Peter Anderson has done a fantastic job on our website, but how many of use it or even know what it contains? Here are a few links you might like to try.
In the members section you will need to have registered and have log-in details, which can be requested via the site if you haven't previously registered. You should also be able to download the latest Fleet and Boat lists. Any problems, best to contact Peter (firstname.lastname@example.org or phone 01-929 401046)
You will be aware that because of Covid-19 restrictions we couldn't hold our boat jumble this year, either in the spring or the Autumn. We obviously hope that we might be able to hold it in March next year . . but there is nothing certain in that. If you have any sailing gear that you were hoping to 'jumble' don't forget that in the forum section of the website there is an area where you can advertise items for sale. I believe it is simply a question of going into the site, or you can jump straight to the section via the following URL:
From Peter Anderson
Some friends are keeping their 39 foot Sweden yacht on the Vilaine River in southern Brittany. The mooring is non-tidal and is mid-river, but the deal gives them almost unlimited free access to marinas in that area. And of course access to a waiting pontoon for water and re-victualling. All for £1500 per annum! (If that inlcudes the mooring tackle and all the maintenance then it is truly a bargain Ed)
From John Atkinson
Below are some words of wisdom bestowed on a friend of my daughter, who wanted to know how to join a yacht club.
- Grow a beard for that Captain Birdseye look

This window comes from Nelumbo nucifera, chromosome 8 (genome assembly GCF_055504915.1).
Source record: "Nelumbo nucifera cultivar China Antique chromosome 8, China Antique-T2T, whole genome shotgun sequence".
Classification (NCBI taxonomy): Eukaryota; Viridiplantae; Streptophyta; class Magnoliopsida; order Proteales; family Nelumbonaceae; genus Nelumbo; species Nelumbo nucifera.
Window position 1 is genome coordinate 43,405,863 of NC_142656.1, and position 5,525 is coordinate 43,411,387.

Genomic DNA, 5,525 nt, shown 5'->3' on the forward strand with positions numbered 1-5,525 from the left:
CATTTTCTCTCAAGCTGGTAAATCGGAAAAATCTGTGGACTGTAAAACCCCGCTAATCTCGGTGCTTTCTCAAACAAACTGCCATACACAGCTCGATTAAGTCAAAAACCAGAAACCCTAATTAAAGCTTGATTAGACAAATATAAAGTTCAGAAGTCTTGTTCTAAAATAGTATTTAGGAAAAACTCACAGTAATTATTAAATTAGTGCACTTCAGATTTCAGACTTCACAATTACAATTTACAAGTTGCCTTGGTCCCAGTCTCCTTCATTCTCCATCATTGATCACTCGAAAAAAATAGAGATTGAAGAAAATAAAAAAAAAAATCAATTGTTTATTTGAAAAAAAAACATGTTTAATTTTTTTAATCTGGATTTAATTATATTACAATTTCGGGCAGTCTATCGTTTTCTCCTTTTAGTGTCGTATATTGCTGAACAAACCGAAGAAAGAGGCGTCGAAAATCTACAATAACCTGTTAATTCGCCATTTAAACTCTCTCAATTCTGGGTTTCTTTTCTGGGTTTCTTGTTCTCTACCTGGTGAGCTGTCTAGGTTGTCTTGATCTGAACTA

- Buy pink trousers
- Produce a genealogy chart to show you are directly related to Nelson
- Talk knowledgeably about the benefits of Slovakian pickled herring oil, to polish your binnacles
- Wear Dubarrys to bed
- Profess an addiction to the smell of antifouling especially by helping others
- Be prepared to climb masts on your own indemnity insurance.
- Know the formulae for pink gin
- Have your double breasted blazer embossed with the Monaco Sailing Club logo
- Crew till you bleed
- Refer to the Commodore as " Squire" "Mate" or "Gov"
- Profess powerboats to be the work of other than the devil (unless the Commodore has one)
- Use terms such as "pointy bit" (bow) "flappy things" (sails) "string" (ropes) "park" (moor)
- Hoist a protest flag if you have a suspicion the Commodore is in the other boat.
Armed with these simple guidelines you will be on the Committee in no time at all!
From Martyn Simmons
We have a new Weymouth Harbour Master. For more information click HERE
LNTM's or Portland Harbour 'Local Notices To Mariners' are issued on a semi-regular basis to keep boat owners up to date with any local navigation changes. They are available on the Portland Port Website, but are not particularly easy to find. They can be directly a